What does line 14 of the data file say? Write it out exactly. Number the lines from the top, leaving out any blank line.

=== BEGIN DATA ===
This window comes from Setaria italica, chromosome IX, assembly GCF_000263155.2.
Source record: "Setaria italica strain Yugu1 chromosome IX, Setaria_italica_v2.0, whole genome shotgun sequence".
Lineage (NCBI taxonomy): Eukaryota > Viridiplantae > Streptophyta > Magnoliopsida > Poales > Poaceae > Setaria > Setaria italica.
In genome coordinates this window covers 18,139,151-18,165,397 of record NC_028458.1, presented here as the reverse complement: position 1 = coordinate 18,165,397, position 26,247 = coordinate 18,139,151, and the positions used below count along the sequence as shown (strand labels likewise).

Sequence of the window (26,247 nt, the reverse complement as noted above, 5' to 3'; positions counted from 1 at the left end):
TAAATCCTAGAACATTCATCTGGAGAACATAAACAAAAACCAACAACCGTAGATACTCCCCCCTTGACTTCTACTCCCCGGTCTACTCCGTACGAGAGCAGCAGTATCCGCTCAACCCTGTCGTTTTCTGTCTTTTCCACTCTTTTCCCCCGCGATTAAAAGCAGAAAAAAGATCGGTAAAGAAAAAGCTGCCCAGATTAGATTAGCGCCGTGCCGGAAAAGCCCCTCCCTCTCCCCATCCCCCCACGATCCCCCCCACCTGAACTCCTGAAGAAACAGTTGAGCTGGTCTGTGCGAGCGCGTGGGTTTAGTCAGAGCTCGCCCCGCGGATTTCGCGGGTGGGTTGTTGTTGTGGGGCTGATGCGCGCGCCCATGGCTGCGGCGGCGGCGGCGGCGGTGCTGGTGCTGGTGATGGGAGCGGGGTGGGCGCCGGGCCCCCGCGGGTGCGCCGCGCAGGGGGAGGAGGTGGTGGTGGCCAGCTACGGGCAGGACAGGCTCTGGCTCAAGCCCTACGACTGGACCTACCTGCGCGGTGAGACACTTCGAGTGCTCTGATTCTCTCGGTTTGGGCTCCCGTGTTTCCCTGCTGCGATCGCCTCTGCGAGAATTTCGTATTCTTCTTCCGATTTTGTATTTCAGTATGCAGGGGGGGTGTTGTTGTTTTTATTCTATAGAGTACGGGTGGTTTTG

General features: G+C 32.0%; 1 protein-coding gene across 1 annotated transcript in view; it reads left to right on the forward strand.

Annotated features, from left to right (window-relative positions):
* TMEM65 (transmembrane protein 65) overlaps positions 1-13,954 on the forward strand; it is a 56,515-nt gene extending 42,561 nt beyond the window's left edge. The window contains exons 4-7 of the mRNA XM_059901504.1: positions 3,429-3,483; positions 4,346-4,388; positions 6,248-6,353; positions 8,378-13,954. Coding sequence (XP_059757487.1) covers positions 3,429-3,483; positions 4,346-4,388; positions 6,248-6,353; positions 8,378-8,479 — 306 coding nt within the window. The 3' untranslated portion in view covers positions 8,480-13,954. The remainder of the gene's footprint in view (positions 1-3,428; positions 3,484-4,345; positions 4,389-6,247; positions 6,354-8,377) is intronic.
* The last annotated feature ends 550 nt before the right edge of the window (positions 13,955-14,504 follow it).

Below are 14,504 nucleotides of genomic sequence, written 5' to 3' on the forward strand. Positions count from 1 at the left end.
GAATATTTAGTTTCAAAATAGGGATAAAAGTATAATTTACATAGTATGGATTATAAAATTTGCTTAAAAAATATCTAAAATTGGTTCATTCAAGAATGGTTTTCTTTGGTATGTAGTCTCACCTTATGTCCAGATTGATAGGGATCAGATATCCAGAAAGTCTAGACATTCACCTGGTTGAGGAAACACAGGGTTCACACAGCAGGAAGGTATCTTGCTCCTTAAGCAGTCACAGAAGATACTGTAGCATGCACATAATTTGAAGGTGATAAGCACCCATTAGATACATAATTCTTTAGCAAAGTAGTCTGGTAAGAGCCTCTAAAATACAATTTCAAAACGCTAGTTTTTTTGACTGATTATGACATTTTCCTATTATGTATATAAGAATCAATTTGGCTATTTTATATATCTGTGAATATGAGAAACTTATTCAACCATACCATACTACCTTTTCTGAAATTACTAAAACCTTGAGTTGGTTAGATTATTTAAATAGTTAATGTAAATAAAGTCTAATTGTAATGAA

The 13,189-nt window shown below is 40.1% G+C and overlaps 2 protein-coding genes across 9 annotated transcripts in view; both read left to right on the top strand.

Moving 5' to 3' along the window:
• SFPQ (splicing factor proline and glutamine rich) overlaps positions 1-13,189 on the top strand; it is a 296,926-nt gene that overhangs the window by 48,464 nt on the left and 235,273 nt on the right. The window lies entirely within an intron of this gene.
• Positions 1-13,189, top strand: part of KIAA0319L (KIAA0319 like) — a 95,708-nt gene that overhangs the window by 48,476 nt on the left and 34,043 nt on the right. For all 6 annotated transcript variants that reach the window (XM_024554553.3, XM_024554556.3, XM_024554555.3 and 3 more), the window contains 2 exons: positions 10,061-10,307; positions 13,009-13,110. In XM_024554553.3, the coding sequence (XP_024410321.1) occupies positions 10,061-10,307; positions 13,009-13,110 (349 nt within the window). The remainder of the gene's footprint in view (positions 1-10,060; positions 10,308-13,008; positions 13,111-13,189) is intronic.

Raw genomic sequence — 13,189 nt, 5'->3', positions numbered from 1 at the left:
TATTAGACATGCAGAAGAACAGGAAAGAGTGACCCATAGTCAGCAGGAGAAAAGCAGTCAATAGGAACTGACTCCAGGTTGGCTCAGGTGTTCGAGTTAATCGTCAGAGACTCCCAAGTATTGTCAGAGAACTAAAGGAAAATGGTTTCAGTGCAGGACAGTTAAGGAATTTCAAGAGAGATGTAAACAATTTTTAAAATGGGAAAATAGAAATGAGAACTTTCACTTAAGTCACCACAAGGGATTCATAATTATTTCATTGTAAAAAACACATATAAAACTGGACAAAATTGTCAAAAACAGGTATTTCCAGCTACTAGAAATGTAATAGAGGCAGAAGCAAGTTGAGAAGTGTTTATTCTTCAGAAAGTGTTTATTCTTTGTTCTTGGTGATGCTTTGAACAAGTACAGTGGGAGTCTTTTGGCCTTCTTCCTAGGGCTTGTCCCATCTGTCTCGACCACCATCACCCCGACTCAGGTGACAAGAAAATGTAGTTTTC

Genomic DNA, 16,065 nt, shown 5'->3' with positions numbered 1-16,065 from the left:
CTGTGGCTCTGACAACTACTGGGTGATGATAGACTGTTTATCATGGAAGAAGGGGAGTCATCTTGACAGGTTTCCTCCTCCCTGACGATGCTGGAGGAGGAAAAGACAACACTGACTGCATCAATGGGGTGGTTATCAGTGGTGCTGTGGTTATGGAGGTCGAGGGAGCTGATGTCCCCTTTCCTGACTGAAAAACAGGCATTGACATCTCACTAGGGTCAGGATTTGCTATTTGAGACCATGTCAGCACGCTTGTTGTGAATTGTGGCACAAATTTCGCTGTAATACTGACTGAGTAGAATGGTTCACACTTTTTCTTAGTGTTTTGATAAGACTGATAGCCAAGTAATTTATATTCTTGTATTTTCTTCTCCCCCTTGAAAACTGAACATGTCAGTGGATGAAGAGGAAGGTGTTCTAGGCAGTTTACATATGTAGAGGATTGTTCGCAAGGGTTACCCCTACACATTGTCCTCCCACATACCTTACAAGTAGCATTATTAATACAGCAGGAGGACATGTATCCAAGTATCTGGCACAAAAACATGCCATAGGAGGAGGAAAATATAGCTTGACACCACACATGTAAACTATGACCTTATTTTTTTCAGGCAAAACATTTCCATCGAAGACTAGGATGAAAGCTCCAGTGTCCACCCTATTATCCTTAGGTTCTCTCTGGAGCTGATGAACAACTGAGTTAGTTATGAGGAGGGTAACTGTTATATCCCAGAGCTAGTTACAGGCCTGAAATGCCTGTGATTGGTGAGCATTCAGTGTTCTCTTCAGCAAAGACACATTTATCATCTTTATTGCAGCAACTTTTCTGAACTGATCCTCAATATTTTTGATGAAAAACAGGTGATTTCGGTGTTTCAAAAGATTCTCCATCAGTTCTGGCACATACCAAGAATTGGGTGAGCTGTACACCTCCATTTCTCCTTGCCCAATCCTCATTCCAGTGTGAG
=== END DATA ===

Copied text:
Moving 5' to 3' along the window: